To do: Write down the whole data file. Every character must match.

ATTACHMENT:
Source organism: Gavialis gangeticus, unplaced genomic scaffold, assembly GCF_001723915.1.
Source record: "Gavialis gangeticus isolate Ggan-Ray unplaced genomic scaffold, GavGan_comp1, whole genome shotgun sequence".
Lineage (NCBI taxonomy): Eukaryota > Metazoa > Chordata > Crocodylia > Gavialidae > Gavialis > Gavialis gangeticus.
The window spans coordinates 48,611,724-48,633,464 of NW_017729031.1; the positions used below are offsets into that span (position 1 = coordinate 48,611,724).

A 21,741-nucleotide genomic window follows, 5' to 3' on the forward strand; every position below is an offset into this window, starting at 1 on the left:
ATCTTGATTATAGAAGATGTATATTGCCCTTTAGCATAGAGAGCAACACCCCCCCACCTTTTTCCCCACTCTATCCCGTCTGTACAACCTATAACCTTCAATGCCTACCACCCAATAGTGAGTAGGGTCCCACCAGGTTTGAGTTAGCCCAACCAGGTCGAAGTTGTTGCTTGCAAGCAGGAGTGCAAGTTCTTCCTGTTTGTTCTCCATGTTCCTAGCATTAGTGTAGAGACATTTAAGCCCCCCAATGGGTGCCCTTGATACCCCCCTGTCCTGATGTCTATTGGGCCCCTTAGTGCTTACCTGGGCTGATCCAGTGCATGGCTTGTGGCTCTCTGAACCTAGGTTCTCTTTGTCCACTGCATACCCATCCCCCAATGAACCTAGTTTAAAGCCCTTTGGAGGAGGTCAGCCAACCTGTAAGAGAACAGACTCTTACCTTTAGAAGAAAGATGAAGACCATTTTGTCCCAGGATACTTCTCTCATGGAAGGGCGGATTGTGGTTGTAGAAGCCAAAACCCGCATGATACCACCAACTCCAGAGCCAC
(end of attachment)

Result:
Source organism: Gavialis gangeticus, unplaced genomic scaffold, assembly GCF_001723915.1.
Source record: "Gavialis gangeticus isolate Ggan-Ray unplaced genomic scaffold, GavGan_comp1, whole genome shotgun sequence".
Lineage (NCBI taxonomy): Eukaryota > Metazoa > Chordata > Crocodylia > Gavialidae > Gavialis > Gavialis gangeticus.
The window spans coordinates 48,611,724-48,633,464 of NW_017729031.1; the positions used below are offsets into that span (position 1 = coordinate 48,611,724).

A 21,741-nucleotide genomic window follows, 5' to 3' on the forward strand; every position below is an offset into this window, starting at 1 on the left:
ATCTTGATTATAGAAGATGTATATTGCCCTTTAGCATAGAGAGCAACACCCCCCCACCTTTTTCCCCACTCTATCCCGTCTGTACAACCTATAACCTTCAATGCCTACCACCCAATAGTGAGTAGGGTCCCACCAGGTTTGAGTTAGCCCAACCAGGTCGAAGTTGTTGCTTGCAAGCAGGAGTGCAAGTTCTTCCTGTTTGTTCTCCATGTTCCTAGCATTAGTGTAGAGACATTTAAGCCCCCCAATGGGTGCCCTTGATACCCCCCTGTCCTGATGTCTATTGGGCCCCTTAGTGCTTACCTGGGCTGATCCAGTGCATGGCTTGTGGCTCTCTGAACCTAGGTTCTCTTTGTCCACTGCATACCCATCCCCCAATGAACCTAGTTTAAAGCCCTTTGGAGGAGGTCAGCCAACCTGTAAGAGAACAGACTCTTACCTTTAGAAGAAAGATGAAGACCATTTTGTCCCAGGATACTTCTCTCATGGAAGGGCGGATTGTGGTTGTAGAAGCCAAAACCCGCATGATACCACCAACTCCAGAGCCAC